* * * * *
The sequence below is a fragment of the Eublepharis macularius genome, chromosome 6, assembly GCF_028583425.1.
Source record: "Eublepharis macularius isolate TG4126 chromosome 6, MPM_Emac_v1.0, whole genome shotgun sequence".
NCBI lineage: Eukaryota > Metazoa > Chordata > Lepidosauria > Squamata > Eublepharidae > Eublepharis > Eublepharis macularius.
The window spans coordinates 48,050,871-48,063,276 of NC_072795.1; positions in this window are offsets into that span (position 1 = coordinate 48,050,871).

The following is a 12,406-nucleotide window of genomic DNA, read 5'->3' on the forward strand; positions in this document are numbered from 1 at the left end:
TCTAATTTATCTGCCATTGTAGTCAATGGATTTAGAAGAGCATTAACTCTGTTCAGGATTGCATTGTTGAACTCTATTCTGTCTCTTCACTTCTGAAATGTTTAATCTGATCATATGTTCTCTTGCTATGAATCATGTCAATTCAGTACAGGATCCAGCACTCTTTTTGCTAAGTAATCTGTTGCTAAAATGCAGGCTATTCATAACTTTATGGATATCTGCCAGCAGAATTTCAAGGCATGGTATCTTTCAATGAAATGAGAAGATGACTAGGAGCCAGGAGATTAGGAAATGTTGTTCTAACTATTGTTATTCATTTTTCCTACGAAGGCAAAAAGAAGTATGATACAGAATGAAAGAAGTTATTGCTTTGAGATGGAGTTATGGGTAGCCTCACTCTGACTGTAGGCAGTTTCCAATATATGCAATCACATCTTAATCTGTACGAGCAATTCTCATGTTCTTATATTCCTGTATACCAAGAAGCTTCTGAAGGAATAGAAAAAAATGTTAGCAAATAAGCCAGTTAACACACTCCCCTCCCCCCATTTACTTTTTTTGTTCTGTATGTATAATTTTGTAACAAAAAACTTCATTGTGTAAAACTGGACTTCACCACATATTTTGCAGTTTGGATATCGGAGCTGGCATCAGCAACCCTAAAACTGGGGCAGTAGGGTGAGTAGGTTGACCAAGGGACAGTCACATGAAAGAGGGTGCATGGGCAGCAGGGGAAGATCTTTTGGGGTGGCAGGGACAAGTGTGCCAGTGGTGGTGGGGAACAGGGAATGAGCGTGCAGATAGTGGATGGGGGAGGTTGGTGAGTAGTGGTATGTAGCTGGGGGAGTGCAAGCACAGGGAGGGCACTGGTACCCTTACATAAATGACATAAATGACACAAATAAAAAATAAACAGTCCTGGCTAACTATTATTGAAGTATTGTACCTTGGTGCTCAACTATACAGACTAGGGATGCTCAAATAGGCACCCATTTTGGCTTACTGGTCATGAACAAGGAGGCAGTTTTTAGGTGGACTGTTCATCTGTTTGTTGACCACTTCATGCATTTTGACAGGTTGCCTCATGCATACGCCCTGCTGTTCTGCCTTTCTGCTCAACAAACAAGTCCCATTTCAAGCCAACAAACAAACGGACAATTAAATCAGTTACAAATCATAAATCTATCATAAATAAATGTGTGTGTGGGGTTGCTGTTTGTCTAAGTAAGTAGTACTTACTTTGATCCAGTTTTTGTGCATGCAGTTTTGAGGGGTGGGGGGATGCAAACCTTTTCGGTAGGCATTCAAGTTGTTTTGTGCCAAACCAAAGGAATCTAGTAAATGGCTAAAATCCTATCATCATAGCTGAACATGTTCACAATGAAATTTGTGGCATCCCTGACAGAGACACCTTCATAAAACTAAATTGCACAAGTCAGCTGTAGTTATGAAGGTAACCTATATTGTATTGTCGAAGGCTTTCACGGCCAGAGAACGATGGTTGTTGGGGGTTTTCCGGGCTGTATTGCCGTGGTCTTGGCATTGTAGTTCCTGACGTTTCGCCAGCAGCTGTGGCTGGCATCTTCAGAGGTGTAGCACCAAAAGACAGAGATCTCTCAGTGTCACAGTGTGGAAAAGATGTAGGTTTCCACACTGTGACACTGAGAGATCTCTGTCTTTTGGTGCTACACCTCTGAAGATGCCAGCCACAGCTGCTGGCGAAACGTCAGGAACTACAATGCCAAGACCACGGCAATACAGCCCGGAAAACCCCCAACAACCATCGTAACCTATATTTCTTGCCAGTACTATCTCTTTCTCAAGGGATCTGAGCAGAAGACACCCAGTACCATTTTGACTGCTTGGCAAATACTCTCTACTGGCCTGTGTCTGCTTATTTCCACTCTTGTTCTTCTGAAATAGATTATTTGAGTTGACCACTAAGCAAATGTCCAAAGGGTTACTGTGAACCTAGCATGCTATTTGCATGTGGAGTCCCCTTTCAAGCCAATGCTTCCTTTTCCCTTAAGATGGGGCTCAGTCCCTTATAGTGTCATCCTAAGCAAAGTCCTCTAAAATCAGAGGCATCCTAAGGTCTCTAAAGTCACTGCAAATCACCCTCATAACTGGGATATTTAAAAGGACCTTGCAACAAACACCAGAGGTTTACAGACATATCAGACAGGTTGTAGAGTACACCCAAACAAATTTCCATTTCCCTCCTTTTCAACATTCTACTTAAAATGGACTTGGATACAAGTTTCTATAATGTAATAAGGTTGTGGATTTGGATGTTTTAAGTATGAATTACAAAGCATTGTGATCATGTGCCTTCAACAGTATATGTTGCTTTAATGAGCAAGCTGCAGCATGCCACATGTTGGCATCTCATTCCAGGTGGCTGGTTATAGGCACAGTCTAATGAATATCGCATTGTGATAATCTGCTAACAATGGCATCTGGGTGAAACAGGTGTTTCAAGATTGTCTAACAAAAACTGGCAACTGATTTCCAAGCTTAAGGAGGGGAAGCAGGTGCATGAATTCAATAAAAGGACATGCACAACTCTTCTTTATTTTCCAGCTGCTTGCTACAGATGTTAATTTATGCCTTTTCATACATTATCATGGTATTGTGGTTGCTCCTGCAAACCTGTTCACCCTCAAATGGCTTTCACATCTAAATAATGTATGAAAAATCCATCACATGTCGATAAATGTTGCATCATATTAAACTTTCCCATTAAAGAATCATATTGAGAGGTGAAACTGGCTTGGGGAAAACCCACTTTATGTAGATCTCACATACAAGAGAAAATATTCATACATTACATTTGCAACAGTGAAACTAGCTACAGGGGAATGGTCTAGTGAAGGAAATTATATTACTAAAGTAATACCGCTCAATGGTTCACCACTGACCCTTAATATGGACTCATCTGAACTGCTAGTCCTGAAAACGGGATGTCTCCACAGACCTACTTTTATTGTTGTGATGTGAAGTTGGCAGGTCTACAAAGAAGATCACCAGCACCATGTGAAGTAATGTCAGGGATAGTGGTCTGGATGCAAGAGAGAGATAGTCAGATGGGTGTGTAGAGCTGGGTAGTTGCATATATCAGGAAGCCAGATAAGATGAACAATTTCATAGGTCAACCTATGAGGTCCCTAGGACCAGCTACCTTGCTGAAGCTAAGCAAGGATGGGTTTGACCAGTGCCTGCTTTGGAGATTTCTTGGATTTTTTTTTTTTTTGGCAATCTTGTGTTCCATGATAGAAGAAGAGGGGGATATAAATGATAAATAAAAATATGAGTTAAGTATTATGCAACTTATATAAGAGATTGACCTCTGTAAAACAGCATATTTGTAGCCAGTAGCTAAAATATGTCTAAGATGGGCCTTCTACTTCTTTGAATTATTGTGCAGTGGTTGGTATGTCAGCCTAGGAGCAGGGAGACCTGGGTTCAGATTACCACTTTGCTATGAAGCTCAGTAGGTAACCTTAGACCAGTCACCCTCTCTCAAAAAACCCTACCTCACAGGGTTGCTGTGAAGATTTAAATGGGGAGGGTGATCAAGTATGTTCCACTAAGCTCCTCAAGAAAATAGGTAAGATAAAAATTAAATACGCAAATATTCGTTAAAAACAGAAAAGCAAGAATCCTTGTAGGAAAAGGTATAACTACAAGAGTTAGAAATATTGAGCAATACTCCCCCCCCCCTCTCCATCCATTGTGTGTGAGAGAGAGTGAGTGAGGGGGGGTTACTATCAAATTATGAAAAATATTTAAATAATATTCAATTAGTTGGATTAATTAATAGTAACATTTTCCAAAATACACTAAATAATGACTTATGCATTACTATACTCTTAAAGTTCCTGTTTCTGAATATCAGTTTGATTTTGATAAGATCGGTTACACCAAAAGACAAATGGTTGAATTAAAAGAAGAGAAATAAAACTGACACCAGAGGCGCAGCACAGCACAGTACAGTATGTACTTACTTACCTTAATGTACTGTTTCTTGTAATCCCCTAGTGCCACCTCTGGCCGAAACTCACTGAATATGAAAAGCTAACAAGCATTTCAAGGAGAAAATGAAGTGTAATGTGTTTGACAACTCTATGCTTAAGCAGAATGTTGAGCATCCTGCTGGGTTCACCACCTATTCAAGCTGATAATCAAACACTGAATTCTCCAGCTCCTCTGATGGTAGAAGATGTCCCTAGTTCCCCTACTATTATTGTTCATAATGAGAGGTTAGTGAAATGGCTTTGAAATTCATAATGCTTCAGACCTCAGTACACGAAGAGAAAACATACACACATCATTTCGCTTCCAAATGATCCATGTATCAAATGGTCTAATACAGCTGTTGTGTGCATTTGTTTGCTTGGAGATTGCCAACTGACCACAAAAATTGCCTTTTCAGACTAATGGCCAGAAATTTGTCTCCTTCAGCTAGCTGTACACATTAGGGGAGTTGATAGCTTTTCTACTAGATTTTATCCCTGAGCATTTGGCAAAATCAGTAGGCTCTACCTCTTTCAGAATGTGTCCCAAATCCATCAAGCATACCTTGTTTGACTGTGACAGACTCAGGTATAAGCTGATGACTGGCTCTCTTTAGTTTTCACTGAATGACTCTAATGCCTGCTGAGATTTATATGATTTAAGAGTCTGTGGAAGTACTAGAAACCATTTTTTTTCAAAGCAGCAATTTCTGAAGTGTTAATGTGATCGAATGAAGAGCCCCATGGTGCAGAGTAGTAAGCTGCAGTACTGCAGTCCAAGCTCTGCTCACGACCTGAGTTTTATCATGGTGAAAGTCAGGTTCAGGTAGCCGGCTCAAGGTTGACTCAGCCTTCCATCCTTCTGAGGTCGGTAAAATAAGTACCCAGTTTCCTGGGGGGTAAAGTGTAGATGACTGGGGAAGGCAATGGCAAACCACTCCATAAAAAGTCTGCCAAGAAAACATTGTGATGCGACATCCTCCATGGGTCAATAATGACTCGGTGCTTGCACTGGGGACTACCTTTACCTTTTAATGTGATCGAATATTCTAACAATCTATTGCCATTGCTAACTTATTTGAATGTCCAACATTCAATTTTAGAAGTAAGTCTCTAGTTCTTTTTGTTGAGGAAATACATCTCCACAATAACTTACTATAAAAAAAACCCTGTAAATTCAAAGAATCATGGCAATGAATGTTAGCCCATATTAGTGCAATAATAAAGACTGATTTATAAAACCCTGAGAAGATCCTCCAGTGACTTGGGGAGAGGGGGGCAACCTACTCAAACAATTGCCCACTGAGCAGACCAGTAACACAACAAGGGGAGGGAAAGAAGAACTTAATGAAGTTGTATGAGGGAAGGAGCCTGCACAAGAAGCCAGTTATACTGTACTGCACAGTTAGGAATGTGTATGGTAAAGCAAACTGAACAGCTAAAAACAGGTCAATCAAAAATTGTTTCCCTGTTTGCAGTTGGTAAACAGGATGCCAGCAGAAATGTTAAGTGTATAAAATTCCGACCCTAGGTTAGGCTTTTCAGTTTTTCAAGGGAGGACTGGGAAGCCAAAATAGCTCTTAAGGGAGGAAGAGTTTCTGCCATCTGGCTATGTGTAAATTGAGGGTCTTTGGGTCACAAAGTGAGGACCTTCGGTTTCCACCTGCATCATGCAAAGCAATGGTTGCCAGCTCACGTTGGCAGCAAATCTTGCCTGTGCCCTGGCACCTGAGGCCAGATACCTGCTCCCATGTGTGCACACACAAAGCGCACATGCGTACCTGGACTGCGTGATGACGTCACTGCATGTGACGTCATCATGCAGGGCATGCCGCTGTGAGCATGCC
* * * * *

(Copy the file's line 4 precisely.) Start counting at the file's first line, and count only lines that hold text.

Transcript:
The window spans coordinates 48,050,871-48,063,276 of NC_072795.1; positions in this window are offsets into that span (position 1 = coordinate 48,050,871).